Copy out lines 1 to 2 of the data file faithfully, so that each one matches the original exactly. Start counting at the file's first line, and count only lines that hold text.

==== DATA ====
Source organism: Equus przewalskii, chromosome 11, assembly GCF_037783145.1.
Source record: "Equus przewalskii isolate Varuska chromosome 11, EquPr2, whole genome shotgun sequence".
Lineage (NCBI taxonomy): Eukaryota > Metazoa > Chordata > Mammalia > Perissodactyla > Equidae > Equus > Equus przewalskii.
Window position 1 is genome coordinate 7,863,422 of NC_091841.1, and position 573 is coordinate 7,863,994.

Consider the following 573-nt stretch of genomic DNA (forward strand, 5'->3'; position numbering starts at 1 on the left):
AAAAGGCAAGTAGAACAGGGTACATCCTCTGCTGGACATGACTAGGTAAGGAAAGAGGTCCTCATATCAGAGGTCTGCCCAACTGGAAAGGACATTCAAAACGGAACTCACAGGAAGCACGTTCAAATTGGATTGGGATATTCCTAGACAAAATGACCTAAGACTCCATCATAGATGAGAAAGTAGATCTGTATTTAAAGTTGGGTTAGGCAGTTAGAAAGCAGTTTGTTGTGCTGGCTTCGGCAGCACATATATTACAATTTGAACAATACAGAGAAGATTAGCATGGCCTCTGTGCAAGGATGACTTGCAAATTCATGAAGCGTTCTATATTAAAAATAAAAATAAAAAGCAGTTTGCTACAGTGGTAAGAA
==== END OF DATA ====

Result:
Source organism: Equus przewalskii, chromosome 11, assembly GCF_037783145.1.
Source record: "Equus przewalskii isolate Varuska chromosome 11, EquPr2, whole genome shotgun sequence".